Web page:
Personal narrative: story outline


8 a.m. MR. LANGSTON feeds CAT and BARTHOLOMEW, has a bowl of cereal then goes off to work.

9:05 a.m. Relieved that MR. LANGSTON is finally gone after what felt like a never-ending weekend, CAT checks the online art forums where he frequently can be found discussing paintings with other art aficionados/aficionadas.

3 p.m. BARTHOLOMEW asks CAT if anyone has ever “painted a painting of a bird before.”


10 a.m. MR. LANGSTON nearly has a sale finalized, but he tells his clients they might be happier in a quieter, more child-friendly neighborhood.

1 p.m. BARTHOLOMEW tries to pass the day by singing; CAT stares up at him, growling as her tail sweeps back and forth across the floor.

5 p.m. MR. LANGSTON returns from work: “What have you two been up to all day?” he asks.


11 a.m. CAT is reluctant to stoop down to BARTHOLOMEW’S level, but she thinks meowing constantly might deter his singing. She tests her theory.

11:01 a.m. “Oh, you want to sing together!” BARTHOLOMEW says excitedly. “This will be fun!”

5:30 p.m. MR. LANGSTON returns, and he has a take-and-bake pizza.


11 a.m. CAT spends the morning writing about the landscapes of Thomas Cole.

11:02 a.m. Intrigued, BARTHOLOMEW asks if that’s what “things look like outside this house.”

7:30 p.m. CAT gives MR. LANGSTON a scratch across the face while having he coat brushed. “I don’t brush your coats,” she says. “Your drab, tasteless coats.”


8:30 a.m. MR. LANGSTON removes the bandage from his face and leaves for work.

12 p.m. CAT isn’t in the mood for her usual lunch — “Seafood Muchables.” She knows it’s not sophisticated, but she goes off hunting for her own lunch.

5 p.m. MR. LANGSTON returns home to find CAT’S cheeks puffed and squirming. Scared and wet, BARTHOLOMEW falls from CAT’S mouth. “It was dark in there, Cat.”


11 a.m. CAT spends an insufferable morning with MR. LANGSTON and BARTHOLOMEW, who sing together while MR. LANGSTON reads the newspaper.

1 p.m. CAT gets out her paint supplies and tries her paw at a landscape.

2:30 p.m. “That’s really cute, CAT,” says Mr. LANGSTON. “Let’s put it on the fridge.”


12 p.m. It’s a beautiful day, and while BARTHOLOMEW never wants to leave MR. LANGSTON, he wonders about the outside world.

2 p.m. With BARTHOLOMEW somewhat preoccupied, CAT has a pleasant day researching contemporary artists.

9:30 p.m. MR. LANGSTON and CAT drift off to sleep, while BARTHOLOMEW stares at the window, into the black night.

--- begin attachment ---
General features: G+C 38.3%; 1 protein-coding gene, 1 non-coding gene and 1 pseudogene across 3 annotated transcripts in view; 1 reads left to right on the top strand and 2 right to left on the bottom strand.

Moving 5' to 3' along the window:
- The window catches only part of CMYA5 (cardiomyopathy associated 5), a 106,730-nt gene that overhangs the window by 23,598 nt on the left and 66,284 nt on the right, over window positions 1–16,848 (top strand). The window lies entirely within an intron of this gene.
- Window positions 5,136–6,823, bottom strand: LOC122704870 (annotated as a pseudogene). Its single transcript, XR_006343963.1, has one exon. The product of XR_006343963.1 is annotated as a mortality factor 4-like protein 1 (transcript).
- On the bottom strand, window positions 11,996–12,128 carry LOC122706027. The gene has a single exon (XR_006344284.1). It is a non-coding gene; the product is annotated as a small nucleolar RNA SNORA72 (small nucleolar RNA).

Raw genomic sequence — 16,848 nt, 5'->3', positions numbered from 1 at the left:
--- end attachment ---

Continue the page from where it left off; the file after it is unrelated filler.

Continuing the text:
10 a.m. CAT is beyond annoyed with BARTHOLOMEW, who won’t stop asking about “the outside.”

1 p.m. MR. LANGSTON directs a young people to another real estate agent, who has the perfect Cape Cod near a dog park.

6 p.m. MR. LANGSTON asks BARTHOLOMEW to sing with him, but BARTHOLOMEW says his voice is too tired.


9:15 a.m. MR. LANGSTON is chided by his boss, who says “We’re sell homes! Not the American Dream!”

10 a.m. MR. LANGSTON tells his boss he is leaving the office to show a property, but he goes home for the day instead.

10:30 a.m. “You’re home early,” says CAT. “Ugh.”


12 p.m. MR. LANGSTON sells a three-story house to an old man with bad knees.

3 p.m. CAT spends a pleasant afternoon writing about her love for neoclassicism.

4 p.m. BARTHOLOMEW has been awfully quite, thinks CAT. He’s finally learning.


7 a.m. MR. LANGSTON rises from his slumber, brushes his teeth and heads to the living room.

7:02 a.m. BARTHOLOMEW’S cage is open and the brilliantly yellow canary is nowhere to be found. MR. LANGSTON panics, waking CAT.

7:04 a.m. “I can’t find BARTHOLOMEW!” MR. LANGSTON yells. “Cool,” says CAT.


9 a.m. Distraught about BARTHOLOMEW’S sudden departure, MR. LANGSTON charges into his boss’ office and says, “I don’t like the way you do business, and my bird is missing. I quit.”

12 p.m. To no avail, MR. LANGSTON spends the rest of the morning searching the neighborhood for BARTHOLOMEW.

5 p.m. Despondent, Mr. LANGSTON sits beside CAT, who cherished an uninterrupted day of writing and painting.


8 a.m. CAT’S mood abruptly turns sour, as MR. LANGSTON insists she help search for BARTHOLOMEW.

10 a.m. BARTHOLOMEW flies smack into the window of a family’s home. “The outside isn’t what I thought it would be,” he says.

4 p.m. Instead of searching for BARTHOLOMEW, CAT slipped away and spent the afternoon at the local art museum. “It was a good day,” she says.


10 a.m. The search for BARTHOLOMEW continues, and MR. LANGSTON goes door-knocking.

11 a.m. MR. LANGSTON arrives in a quiet, child-friendly neighborhood, where he knocks on the nearest door.

11:02 a.m. A familiar-looking man answers the door. “I know you,” the man says. “You almost sold us a house.” Distracted by a chirping inside the home, MR. LANGSTON sees a flash of brilliant yellow. “Poor little guy flew into our window,” the man says. “He looks a long way from home.”




2 thoughts on “Personal narrative: story outline”

  1. I thought your narrative was very entertaining and humorous. It was fun to see where the story went. I think that if you just make sure to add in the use of social media or blogs your story will be great! Very nicely done!


  2. I enjoyed your narrative, well done! You did a good job introducing the fact that CAT does art with LANGSTON around, so it’s not a big secret to him. It’s not just something that she does when the house is empty, and that was subtly shown in a way that didn’t distract from the story. Perhaps make it a little clearer a little earlier on that BARTHOLAMEW is a bird–or maybe I’m just dumb and glossed over the whole “has anyone painted a bird before” part without really picking it up. Again, well done my man.


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